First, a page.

On a decidedly liberal campus, it should come as little surprise that many Mills College students, staff and faculty think the House of Representatives made a mistake when it recently passed an amendment into the historic heath care reform bill that severely restricted access to abortions by women.
On late Nov. 7, the House voted 240 to 194 to pass an abortion amendment by Republican congressmen Joe Pitts and Bart Stupak as part of the bill. Essentially the amendment would ban federal funds from being used for abortion services by those who are enrolled in the public health care option, except for in cases of rape or incest or if the mother’s life is in jeopardy.
Many of those on campus who oppose the abortion amendment do not believe threats to a woman’s access to abortion services should be overlooked in order to pass a public option for health care.
“The amendment is extremely unfortunate,” said Carol Chetkovich, professor of public policy. “Abortion is a medical procedure and it should be covered like other medical procedures.”
“If passed, the rights of women will be sacrificed in the interest of passing legislation,” she said.
Government professor Martha Johnson said she questions if the amendment will be seen as a necessary expense of getting legislation passed. “I wonder if the Democrats will accept the amendment as a cost of getting the health care reform bill through,” she said.
But people differ as to whether they believe this amendment will actually pass with the final version of the bill that becomes law. The Senate is now voting on proposals about preventative health coverage and Medicare, and the Senate will soon consider the abortion amendment, which will need 60 votes to pass.
“I do not think that the amendment will actually pass with the health care reform bill. In fact, I am not holding my breath. The health care bill may not pass at all,” said Jessie Heminway, faculty administrative assistant for the women’s studies department. “I think it is a step backward. It shows close minded, backward thinking.”
Some believe the amendment might have passed in the House due to not enough women in Congress.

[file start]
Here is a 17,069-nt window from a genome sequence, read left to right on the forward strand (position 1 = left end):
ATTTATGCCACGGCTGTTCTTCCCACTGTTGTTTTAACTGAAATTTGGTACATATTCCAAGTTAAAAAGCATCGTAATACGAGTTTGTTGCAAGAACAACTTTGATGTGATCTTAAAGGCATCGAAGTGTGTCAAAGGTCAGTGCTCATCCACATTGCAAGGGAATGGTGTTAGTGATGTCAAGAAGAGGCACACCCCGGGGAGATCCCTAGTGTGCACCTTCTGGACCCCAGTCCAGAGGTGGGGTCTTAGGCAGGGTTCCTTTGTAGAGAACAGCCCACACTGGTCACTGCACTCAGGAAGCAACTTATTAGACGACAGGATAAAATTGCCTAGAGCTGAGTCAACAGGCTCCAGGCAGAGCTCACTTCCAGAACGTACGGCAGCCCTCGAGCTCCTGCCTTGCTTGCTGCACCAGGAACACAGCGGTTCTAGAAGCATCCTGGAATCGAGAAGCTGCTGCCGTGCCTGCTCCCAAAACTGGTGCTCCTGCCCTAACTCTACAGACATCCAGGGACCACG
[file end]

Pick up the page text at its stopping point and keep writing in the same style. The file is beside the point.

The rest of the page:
“Maybe if more women were in Congress, the need for this kind of medical coverage might be understood better,” said Chetkovich.
Johnson predicted the amendment might cause a chain reaction, affecting overall insurance coverage for abortion. “This might snowball,” she said. “Insurance companies are concerned with convenience and will not want to create two insurance plans, one with abortions covered and one without. Abortion will probably not be covered at all.”
Students involved with the Women’s Health Resource Center on campus believe the amendment would have negative consequences for women across the country.
“The amendment is impractical. It means that unwanted children are going to be born. There will be a lot of repercussions. Deaths may rise because women who can not afford abortions themselves may turn to back alley abortions where death is more likely,” said junior Audriannah Levine, a member of WHRC.
There are members of the College community who support the amendment. Stephanie Scerra, a first-year, said she is against abortion except for in extreme circumstances.
“This law is far better than some other laws that people are trying to pass. Women should only have abortions if the pregnancy is the result of rape or incest, or if the women’s life or fetus’s life is in jeopardy,” said Scerra. “You need to have a legitimate medical reason for an abortion.”
The Fem Dems will be holding an open forum on health care on Dec. 7, at 7:30 p.m. in the Student Union. They will most likely discuss issues of reproductive health as part of the event.